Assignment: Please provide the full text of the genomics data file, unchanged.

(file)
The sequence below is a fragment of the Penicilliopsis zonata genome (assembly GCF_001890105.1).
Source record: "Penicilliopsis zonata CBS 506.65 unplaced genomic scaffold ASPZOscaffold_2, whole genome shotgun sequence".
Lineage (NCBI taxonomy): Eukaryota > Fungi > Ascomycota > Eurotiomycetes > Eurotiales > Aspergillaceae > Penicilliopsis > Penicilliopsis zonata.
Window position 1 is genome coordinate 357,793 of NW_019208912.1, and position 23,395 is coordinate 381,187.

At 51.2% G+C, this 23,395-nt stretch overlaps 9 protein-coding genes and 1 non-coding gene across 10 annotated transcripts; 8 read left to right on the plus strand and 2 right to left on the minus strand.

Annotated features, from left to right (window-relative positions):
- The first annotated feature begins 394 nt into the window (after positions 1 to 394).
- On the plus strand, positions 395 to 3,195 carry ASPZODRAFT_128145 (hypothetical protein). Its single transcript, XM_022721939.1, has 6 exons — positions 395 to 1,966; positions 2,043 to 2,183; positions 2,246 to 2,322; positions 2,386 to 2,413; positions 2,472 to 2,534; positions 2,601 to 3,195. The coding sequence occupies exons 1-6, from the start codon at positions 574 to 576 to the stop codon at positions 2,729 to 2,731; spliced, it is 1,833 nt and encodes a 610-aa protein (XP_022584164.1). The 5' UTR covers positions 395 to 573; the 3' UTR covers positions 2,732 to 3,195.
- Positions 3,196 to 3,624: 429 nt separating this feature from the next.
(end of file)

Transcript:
The sequence below is a fragment of the Penicilliopsis zonata genome (assembly GCF_001890105.1).
Source record: "Penicilliopsis zonata CBS 506.65 unplaced genomic scaffold ASPZOscaffold_2, whole genome shotgun sequence".
Lineage (NCBI taxonomy): Eukaryota > Fungi > Ascomycota > Eurotiomycetes > Eurotiales > Aspergillaceae > Penicilliopsis > Penicilliopsis zonata.
Window position 1 is genome coordinate 357,793 of NW_019208912.1, and position 23,395 is coordinate 381,187.

At 51.2% G+C, this 23,395-nt stretch overlaps 9 protein-coding genes and 1 non-coding gene across 10 annotated transcripts; 8 read left to right on the plus strand and 2 right to left on the minus strand.

Annotated features, from left to right (window-relative positions):
- The first annotated feature begins 394 nt into the window (after positions 1 to 394).
- On the plus strand, positions 395 to 3,195 carry ASPZODRAFT_128145 (hypothetical protein). Its single transcript, XM_022721939.1, has 6 exons — positions 395 to 1,966; positions 2,043 to 2,183; positions 2,246 to 2,322; positions 2,386 to 2,413; positions 2,472 to 2,534; positions 2,601 to 3,195. The coding sequence occupies exons 1-6, from the start codon at positions 574 to 576 to the stop codon at positions 2,729 to 2,731; spliced, it is 1,833 nt and encodes a 610-aa protein (XP_022584164.1). The 5' UTR covers positions 395 to 573; the 3' UTR covers positions 2,732 to 3,195.
- Positions 3,196 to 3,624: 429 nt separating this feature from the next.